Last week Friday, before the revival of “Brighton Beach Memoirs” had opened, it was announced that David Cromer’s production of William Inge’s “Picnic” will head to Broadway next fall. “Picnic” was seen last year at Writer’s Theatre in Glencoe, and since Cromer seems to be the wunderkind of theater at the moment, I was very excited for this.
Then, Sunday night, “Brighton Beach Memoirs” opened on Broadway to fairly positive reviews. I was very pleased to see this since I wanted to go see both “Brighton Beach Memoirs” and “Broadway Bound” when my father and I eventually get around to going to New York since I’ve been a huge fan of Neil Simon’s comedies since I was a preteen and the idea of the plays being directed in a manner that seemed more realistic made me really excited.
But then last night, at intermission for “The Elaborate Entrance of Chad Diety,” I was checking my Blackberry when I saw, on Twitter, that “Brighton Beach Memoirs” had put up a closing notice for Sunday and that “Broadway Bound” was cancelled.
I was deeply saddened and shocked by this news. (To be honest, I had to refrain from yelling “NO!” at the top of my lungs, which was my gut reaction.) For starters, the show had just opened and it had opened to fairly positive reviews. I would like to think that the show might’ve picked up some steam after the reviews–although with the way that everyone talks about the death of the critic’s influence, I’m crazy to be thinking of such a thing.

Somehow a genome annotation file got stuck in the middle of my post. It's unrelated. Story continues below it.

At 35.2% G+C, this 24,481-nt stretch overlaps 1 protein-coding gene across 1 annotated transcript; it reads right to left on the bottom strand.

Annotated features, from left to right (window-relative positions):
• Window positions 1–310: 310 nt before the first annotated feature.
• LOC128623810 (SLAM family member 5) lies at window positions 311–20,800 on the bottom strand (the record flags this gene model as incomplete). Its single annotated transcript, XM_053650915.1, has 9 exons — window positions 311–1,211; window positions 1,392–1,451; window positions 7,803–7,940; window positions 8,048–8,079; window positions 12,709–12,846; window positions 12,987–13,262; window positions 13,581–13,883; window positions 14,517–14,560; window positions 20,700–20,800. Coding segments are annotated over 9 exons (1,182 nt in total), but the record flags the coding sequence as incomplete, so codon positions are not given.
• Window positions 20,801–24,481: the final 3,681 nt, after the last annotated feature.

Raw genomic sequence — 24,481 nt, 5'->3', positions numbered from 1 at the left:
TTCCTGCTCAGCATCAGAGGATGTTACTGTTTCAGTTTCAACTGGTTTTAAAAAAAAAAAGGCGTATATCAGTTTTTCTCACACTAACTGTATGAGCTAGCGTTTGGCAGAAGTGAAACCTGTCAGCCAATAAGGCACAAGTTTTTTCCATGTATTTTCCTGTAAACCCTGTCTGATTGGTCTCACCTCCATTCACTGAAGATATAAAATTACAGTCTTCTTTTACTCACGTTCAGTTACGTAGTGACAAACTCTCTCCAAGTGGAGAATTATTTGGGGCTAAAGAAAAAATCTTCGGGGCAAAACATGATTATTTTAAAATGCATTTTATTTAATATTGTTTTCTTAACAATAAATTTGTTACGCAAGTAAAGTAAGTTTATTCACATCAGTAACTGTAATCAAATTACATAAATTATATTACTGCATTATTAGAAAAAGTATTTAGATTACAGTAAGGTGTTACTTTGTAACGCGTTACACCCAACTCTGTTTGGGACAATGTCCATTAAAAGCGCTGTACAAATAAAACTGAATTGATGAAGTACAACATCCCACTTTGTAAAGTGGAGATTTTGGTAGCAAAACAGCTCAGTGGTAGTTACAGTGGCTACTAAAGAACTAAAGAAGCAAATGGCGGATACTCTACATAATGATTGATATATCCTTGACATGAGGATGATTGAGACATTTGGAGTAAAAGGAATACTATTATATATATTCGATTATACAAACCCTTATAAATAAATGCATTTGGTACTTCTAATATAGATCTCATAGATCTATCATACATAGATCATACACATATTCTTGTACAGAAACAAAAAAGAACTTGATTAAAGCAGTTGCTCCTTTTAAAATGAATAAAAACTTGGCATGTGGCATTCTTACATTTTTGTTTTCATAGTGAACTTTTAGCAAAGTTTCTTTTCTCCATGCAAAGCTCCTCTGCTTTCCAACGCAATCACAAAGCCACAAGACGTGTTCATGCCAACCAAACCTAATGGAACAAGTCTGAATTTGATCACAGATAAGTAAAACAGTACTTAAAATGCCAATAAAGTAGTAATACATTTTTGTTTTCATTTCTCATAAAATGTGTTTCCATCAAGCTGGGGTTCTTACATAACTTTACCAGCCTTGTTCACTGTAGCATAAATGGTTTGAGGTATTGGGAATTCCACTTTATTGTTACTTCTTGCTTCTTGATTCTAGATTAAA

Still, I’m shocked that this show was not doing well commercially. Neil Simon is not an unknown playwright, David Cromer is not a nobody director, Laurie Metcalf is in the cast. I’d like to think that those might draw in audiences, but evidently they didn’t.
I really can’t say much about the play because I never got to and won’t be able to see it. But, there are other bloggers that have seen the show and have some terrific thoughts on the premature closing of this show. (I highly recommend you read these two posts from Esther at Gratuitous Violins.)
The biggest question that is looming in my mind with this whole matter is what this will do to the planned revival of “Picnic.” I would have to say that William Inge and “Picnic” are not as well known as Neil Simon and “Brighton Beach Memoirs,” so I wonder if that revival is going to go on and whether or not producers will do something like put big stars in it. I hope it does go on and it is successful because…well, I think that it is a production that should happen go to Broadway.